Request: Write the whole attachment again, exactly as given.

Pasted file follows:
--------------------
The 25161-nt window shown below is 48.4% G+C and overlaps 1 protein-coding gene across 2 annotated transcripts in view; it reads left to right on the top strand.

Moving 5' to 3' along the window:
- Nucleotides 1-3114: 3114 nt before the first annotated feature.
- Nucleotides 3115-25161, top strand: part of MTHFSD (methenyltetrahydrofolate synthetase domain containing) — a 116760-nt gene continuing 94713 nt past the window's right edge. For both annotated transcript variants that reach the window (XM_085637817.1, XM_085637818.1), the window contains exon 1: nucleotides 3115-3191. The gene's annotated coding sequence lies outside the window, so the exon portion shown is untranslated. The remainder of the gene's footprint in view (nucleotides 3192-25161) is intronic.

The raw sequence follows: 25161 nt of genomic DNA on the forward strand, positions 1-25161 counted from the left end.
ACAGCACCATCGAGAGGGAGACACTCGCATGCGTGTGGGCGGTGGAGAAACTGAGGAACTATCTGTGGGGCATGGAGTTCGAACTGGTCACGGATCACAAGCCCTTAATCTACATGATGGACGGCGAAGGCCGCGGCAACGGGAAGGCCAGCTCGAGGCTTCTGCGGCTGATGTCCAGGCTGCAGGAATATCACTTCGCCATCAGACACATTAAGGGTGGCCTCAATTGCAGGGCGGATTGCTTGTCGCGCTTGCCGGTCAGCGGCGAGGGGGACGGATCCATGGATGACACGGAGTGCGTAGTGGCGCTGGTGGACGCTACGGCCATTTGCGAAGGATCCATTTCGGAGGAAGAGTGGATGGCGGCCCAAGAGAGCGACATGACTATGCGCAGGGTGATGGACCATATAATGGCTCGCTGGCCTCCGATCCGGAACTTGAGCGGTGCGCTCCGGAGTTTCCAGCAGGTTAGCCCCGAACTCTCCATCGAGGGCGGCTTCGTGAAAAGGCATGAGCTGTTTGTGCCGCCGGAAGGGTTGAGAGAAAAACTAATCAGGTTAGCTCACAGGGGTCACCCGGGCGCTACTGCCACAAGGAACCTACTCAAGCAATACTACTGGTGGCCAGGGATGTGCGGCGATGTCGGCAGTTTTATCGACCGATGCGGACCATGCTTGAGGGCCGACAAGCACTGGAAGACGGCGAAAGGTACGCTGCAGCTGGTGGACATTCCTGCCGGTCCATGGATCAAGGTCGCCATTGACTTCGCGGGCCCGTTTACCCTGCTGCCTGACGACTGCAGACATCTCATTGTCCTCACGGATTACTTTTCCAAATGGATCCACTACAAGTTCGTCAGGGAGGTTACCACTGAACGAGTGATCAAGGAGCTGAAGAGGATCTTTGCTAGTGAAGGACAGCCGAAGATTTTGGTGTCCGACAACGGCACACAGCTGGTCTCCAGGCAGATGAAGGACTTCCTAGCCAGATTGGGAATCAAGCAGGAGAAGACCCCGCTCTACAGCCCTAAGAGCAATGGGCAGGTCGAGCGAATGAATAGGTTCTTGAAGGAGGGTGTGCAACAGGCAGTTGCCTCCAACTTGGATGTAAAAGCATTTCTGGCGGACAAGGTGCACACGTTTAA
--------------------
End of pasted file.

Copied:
The 25161-nt window shown below is 48.4% G+C and overlaps 1 protein-coding gene across 2 annotated transcripts in view; it reads left to right on the top strand.

Moving 5' to 3' along the window:
- Nucleotides 1-3114: 3114 nt before the first annotated feature.
- Nucleotides 3115-25161, top strand: part of MTHFSD (methenyltetrahydrofolate synthetase domain containing) — a 116760-nt gene continuing 94713 nt past the window's right edge. For both annotated transcript variants that reach the window (XM_085637817.1, XM_085637818.1), the window contains exon 1: nucleotides 3115-3191. The gene's annotated coding sequence lies outside the window, so the exon portion shown is untranslated. The remainder of the gene's footprint in view (nucleotides 3192-25161) is intronic.

The raw sequence follows: 25161 nt of genomic DNA on the forward strand, positions 1-25161 counted from the left end.
ACAGCACCATCGAGAGGGAGACACTCGCATGCGTGTGGGCGGTGGAGAAACTGAGGAACTATCTGTGGGGCATGGAGTTCGAACTGGTCACGGATCACAAGCCCTTAATCTACATGATGGACGGCGAAGGCCGCGGCAACGGGAAGGCCAGCTCGAGGCTTCTGCGGCTGATGTCCAGGCTGCAGGAATATCACTTCGCCATCAGACACATTAAGGGTGGCCTCAATTGCAGGGCGGATTGCTTGTCGCGCTTGCCGGTCAGCGGCGAGGGGGACGGATCCATGGATGACACGGAGTGCGTAGTGGCGCTGGTGGACGCTACGGCCATTTGCGAAGGATCCATTTCGGAGGAAGAGTGGATGGCGGCCCAAGAGAGCGACATGACTATGCGCAGGGTGATGGACCATATAATGGCTCGCTGGCCTCCGATCCGGAACTTGAGCGGTGCGCTCCGGAGTTTCCAGCAGGTTAGCCCCGAACTCTCCATCGAGGGCGGCTTCGTGAAAAGGCATGAGCTGTTTGTGCCGCCGGAAGGGTTGAGAGAAAAACTAATCAGGTTAGCTCACAGGGGTCACCCGGGCGCTACTGCCACAAGGAACCTACTCAAGCAATACTACTGGTGGCCAGGGATGTGCGGCGATGTCGGCAGTTTTATCGACCGATGCGGACCATGCTTGAGGGCCGACAAGCACTGGAAGACGGCGAAAGGTACGCTGCAGCTGGTGGACATTCCTGCCGGTCCATGGATCAAGGTCGCCATTGACTTCGCGGGCCCGTTTACCCTGCTGCCTGACGACTGCAGACATCTCATTGTCCTCACGGATTACTTTTCCAAATGGATCCACTACAAGTTCGTCAGGGAGGTTACCACTGAACGAGTGATCAAGGAGCTGAAGAGGATCTTTGCTAGTGAAGGACAGCCGAAGATTTTGGTGTCCGACAACGGCACACAGCTGGTCTCCAGGCAGATGAAGGACTTCCTAGCCAGATTGGGAATCAAGCAGGAGAAGACCCCGCTCTACAGCCCTAAGAGCAATGGGCAGGTCGAGCGAATGAATAGGTTCTTGAAGGAGGGTGTGCAACAGGCAGTTGCCTCCAACTTGGATGTAAAAGCATTTCTGGCGGACAAGGTGCACACGTTTAA